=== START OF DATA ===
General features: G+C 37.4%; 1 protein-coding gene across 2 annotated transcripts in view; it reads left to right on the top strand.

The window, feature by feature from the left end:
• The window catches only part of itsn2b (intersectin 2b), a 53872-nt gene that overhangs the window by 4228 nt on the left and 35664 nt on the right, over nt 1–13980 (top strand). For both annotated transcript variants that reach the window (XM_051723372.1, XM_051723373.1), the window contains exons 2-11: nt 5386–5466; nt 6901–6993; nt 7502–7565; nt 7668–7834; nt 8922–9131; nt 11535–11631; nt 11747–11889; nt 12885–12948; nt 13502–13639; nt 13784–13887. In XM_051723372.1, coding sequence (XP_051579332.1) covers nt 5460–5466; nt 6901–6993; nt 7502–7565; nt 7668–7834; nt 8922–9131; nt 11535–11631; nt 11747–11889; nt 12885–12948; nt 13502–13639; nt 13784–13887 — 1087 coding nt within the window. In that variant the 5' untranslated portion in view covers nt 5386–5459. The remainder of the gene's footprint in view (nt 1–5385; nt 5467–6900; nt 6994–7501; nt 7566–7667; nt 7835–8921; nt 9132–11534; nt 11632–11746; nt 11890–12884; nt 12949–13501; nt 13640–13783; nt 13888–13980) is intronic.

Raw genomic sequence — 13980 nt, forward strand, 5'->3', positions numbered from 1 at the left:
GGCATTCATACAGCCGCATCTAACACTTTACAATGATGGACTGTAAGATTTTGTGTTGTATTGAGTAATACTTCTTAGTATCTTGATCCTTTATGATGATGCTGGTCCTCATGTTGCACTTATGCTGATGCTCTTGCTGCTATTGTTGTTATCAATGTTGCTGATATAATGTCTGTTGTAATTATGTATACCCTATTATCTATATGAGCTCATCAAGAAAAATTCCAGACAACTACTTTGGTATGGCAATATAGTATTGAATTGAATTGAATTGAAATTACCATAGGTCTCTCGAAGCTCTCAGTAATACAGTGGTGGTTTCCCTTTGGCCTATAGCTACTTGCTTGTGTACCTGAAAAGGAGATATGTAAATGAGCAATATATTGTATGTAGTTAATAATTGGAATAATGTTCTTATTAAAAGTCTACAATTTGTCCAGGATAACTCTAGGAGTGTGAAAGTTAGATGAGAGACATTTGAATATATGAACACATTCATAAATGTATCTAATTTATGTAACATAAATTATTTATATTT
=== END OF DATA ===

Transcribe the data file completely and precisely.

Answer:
General features: G+C 37.4%; 1 protein-coding gene across 2 annotated transcripts in view; it reads left to right on the top strand.

The window, feature by feature from the left end:
• The window catches only part of itsn2b (intersectin 2b), a 53872-nt gene that overhangs the window by 4228 nt on the left and 35664 nt on the right, over nt 1–13980 (top strand). For both annotated transcript variants that reach the window (XM_051723372.1, XM_051723373.1), the window contains exons 2-11: nt 5386–5466; nt 6901–6993; nt 7502–7565; nt 7668–7834; nt 8922–9131; nt 11535–11631; nt 11747–11889; nt 12885–12948; nt 13502–13639; nt 13784–13887. In XM_051723372.1, coding sequence (XP_051579332.1) covers nt 5460–5466; nt 6901–6993; nt 7502–7565; nt 7668–7834; nt 8922–9131; nt 11535–11631; nt 11747–11889; nt 12885–12948; nt 13502–13639; nt 13784–13887 — 1087 coding nt within the window. In that variant the 5' untranslated portion in view covers nt 5386–5459. The remainder of the gene's footprint in view (nt 1–5385; nt 5467–6900; nt 6994–7501; nt 7566–7667; nt 7835–8921; nt 9132–11534; nt 11632–11746; nt 11890–12884; nt 12949–13501; nt 13640–13783; nt 13888–13980) is intronic.

Raw genomic sequence — 13980 nt, forward strand, 5'->3', positions numbered from 1 at the left:
GGCATTCATACAGCCGCATCTAACACTTTACAATGATGGACTGTAAGATTTTGTGTTGTATTGAGTAATACTTCTTAGTATCTTGATCCTTTATGATGATGCTGGTCCTCATGTTGCACTTATGCTGATGCTCTTGCTGCTATTGTTGTTATCAATGTTGCTGATATAATGTCTGTTGTAATTATGTATACCCTATTATCTATATGAGCTCATCAAGAAAAATTCCAGACAACTACTTTGGTATGGCAATATAGTATTGAATTGAATTGAATTGAAATTACCATAGGTCTCTCGAAGCTCTCAGTAATACAGTGGTGGTTTCCCTTTGGCCTATAGCTACTTGCTTGTGTACCTGAAAAGGAGATATGTAAATGAGCAATATATTGTATGTAGTTAATAATTGGAATAATGTTCTTATTAAAAGTCTACAATTTGTCCAGGATAACTCTAGGAGTGTGAAAGTTAGATGAGAGACATTTGAATATATGAACACATTCATAAATGTATCTAATTTATGTAACATAAATTATTTATATTT